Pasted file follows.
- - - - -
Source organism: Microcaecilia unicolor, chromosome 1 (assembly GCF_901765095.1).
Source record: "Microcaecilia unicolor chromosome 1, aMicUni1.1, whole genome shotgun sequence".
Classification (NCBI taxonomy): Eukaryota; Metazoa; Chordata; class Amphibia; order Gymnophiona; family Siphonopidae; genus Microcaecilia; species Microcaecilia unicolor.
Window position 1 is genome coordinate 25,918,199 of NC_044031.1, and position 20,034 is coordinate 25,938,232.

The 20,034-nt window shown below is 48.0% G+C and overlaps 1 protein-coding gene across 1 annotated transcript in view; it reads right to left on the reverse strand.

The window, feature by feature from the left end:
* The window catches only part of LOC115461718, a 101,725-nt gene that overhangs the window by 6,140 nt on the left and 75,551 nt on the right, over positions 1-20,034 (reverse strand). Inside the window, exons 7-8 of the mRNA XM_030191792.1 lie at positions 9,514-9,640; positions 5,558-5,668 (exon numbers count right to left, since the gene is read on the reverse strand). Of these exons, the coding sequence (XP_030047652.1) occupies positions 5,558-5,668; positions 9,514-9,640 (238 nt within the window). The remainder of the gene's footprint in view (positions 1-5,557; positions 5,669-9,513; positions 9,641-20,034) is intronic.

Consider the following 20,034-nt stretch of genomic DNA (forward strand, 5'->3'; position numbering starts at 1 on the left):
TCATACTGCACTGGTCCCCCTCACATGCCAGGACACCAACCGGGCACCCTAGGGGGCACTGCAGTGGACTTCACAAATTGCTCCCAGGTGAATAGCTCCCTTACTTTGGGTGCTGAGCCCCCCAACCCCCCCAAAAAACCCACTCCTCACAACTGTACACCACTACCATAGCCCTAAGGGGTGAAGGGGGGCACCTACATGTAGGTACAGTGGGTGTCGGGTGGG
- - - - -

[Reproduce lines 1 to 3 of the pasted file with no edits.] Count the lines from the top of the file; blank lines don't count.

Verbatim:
Source organism: Microcaecilia unicolor, chromosome 1 (assembly GCF_901765095.1).
Source record: "Microcaecilia unicolor chromosome 1, aMicUni1.1, whole genome shotgun sequence".
Classification (NCBI taxonomy): Eukaryota; Metazoa; Chordata; class Amphibia; order Gymnophiona; family Siphonopidae; genus Microcaecilia; species Microcaecilia unicolor.